There are further reasons to restrain our applications of technology. The natural impulse of the scientists who have developed the technology is to take the technology wherever it leads. During the National Academy of Sciences and National Academy of Medicine’s discussions, the brilliant molecular biologist George Church said: “If these fixes for severe diseases are shown to be safe and effective, why would small or large enhancements accompanying the fixes be unacceptable?” Church is suggesting that, while we’re working to fix a disease, why don’t we take improvement further, through enhancement, the genomic equivalent of a little “fixer upper”? I think the underlying reason this seems good to Church and others like him is that he views technology as an inevitable good that will always bring positive results.
However, the very technology that could lead to enhancement could also, in theory, lead to de-enhancement in the wrong hands. Many fail to think about this possibility. Perhaps I’m prone to thinking about this because I just reread Aldous Huxley’s novel Brave New World (1932), in which technologies are used for precisely such de-enhancements.
These considerations lead me to a few suggestions for Christians in their thinking about genome editing. First, in thinking through how we ought to apply technology to the embryo, we should aim to treat the embryo as a patient and an end, a begotten gift, rather than a means, at all stages of development. Secondly, we must balance two realities of our relationship to technology. On the one hand, Christians are called to love, which means we ought to use technology to prevent disease. On the other hand, we should be wary of excessive technological optimism, especially when the use of technology violates important Christian values. Clearly, these considerations are in tension with one another, but we must seek to balance the two truths against one another.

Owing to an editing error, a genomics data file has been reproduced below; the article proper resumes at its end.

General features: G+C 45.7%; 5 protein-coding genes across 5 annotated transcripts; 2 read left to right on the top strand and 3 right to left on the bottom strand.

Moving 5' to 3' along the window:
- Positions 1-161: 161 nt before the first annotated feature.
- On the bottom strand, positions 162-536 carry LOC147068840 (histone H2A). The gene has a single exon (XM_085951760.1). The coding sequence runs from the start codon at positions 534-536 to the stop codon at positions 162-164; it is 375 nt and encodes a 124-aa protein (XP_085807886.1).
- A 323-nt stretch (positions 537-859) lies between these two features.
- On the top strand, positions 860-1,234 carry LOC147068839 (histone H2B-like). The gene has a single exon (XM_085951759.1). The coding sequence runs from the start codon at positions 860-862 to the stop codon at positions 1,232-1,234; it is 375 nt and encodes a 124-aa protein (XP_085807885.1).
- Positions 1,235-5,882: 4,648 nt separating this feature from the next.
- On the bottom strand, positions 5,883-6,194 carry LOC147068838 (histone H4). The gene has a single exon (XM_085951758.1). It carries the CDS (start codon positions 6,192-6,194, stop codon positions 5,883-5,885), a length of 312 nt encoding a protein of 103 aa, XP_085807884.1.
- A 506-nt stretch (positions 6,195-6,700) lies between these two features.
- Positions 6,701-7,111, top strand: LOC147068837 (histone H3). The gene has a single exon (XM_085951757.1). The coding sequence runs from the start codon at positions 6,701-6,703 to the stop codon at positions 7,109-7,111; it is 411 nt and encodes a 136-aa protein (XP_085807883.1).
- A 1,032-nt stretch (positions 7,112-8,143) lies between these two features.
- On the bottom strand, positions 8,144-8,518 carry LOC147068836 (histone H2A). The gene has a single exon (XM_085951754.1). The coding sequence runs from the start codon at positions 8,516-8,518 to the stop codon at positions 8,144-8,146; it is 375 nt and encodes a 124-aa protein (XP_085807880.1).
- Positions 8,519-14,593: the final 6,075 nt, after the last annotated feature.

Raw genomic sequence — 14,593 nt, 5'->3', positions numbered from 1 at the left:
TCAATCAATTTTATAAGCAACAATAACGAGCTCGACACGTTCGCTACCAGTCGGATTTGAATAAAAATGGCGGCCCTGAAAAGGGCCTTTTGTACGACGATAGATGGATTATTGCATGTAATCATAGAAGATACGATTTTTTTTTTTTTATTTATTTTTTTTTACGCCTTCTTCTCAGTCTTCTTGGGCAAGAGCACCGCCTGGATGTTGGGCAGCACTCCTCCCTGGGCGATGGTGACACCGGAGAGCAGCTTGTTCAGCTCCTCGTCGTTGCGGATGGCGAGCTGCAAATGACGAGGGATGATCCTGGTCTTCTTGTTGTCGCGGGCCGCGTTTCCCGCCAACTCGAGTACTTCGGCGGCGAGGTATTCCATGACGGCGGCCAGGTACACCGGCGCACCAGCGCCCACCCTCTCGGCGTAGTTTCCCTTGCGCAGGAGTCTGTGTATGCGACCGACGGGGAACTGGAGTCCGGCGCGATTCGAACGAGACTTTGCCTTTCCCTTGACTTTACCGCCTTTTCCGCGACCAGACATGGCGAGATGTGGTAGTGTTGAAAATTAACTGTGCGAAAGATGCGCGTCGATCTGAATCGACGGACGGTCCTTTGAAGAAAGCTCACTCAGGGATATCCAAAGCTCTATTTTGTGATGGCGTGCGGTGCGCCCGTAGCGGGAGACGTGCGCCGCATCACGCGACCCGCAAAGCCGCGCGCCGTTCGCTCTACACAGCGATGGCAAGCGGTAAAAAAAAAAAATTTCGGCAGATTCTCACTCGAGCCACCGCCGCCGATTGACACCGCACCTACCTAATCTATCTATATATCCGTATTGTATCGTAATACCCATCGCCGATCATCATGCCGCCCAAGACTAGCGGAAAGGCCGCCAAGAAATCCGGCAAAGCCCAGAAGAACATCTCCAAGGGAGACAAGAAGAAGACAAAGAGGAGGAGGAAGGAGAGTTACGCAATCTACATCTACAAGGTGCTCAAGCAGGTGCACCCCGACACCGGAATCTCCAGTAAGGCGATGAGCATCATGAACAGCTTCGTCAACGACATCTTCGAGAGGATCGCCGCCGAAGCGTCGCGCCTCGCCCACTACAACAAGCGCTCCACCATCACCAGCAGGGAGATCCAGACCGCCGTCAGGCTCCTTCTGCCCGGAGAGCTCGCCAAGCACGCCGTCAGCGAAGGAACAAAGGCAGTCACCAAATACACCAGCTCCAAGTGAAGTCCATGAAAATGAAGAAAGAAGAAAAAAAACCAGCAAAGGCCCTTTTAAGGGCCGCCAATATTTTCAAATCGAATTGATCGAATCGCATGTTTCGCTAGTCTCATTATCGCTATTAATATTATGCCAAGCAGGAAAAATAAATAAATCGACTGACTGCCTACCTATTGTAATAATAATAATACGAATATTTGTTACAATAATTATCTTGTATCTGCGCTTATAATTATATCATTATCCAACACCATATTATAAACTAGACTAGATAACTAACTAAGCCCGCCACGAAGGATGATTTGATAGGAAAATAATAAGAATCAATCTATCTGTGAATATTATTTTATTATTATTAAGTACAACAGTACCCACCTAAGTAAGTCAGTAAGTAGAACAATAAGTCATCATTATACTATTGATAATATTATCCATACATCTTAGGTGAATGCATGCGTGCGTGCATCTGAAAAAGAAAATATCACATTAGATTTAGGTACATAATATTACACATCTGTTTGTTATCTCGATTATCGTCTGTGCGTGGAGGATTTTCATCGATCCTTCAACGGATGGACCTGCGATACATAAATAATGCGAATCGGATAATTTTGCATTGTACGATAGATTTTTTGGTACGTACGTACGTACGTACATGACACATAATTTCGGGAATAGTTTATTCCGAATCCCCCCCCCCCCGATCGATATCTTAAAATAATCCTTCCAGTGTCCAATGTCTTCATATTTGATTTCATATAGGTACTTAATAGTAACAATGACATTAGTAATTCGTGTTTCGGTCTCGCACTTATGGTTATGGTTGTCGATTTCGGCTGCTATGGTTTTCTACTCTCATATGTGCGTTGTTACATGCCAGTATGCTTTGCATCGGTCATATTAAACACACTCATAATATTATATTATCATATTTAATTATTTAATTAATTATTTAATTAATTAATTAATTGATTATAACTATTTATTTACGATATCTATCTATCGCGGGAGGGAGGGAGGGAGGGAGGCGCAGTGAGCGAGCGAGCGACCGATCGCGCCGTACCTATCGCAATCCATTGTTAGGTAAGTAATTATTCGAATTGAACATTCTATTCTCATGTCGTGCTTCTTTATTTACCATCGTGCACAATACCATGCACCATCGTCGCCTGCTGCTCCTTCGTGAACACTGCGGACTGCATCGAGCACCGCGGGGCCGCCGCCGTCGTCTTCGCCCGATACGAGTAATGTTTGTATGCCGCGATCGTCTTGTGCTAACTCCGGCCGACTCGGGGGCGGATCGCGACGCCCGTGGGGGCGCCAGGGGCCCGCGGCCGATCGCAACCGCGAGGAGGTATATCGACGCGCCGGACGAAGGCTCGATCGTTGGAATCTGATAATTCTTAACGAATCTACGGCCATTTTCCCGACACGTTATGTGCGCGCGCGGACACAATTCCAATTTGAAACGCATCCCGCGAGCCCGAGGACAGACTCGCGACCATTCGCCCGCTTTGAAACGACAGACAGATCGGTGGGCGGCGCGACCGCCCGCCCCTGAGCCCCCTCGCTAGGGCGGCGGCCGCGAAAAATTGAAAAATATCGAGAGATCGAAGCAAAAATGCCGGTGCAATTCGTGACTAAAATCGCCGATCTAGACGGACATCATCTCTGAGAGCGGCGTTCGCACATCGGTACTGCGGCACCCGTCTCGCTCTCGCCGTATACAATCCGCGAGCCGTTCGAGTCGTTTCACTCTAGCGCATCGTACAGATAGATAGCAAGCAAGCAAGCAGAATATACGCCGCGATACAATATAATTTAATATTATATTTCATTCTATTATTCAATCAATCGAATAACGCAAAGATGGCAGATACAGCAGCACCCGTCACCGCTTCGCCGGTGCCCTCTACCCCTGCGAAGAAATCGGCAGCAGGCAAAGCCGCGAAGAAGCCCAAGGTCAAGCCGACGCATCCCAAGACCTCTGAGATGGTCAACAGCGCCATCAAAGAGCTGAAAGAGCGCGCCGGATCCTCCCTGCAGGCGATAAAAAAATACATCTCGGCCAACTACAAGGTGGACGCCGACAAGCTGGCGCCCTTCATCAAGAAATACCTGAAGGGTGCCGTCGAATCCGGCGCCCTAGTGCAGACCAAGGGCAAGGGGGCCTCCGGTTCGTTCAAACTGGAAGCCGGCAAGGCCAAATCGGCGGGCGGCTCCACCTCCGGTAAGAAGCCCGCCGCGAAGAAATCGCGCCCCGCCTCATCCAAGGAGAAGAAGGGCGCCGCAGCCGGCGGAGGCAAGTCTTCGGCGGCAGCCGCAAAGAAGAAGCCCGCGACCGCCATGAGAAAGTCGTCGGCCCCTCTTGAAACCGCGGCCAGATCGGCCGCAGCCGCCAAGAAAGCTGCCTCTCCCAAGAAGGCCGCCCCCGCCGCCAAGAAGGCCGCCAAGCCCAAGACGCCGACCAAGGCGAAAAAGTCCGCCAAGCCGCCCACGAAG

I’ll conclude with a quote from a hero of the Christian faith who passed away in early 2018, the Christian evangelist Billy Graham. In 1998, Billy Graham gave a TED Talk, during which he said, “The problem is not technology…The problem is the person or persons using it.” As Christians, I think we need to take what Billy has said seriously. Reflecting on Billy’s words leaves me with a profound sense that we need to be humble in thinking that we are going to use these technologies rightly. Returning to the words of Elving Anderson: “All of this must be tempered with the humility that there are limits to the changes genetics can bring.”
It is my prayer that, as we discuss these issues within the Christian community and within wider society, we will think about what it means to be human. Given a better understanding of what it means to be human, we can ask further questions: What are the appropriate uses of technology? What should we expect from technology? As a Christian, I ultimately believe that the fundamental problems that we face as humans are not genetic nor biological. Rather, our most profound problems are spiritual. It is my hope that Christians and others can bring this truth and its implications into the discussion, as we seek to better understand the challenging topic of genome editing.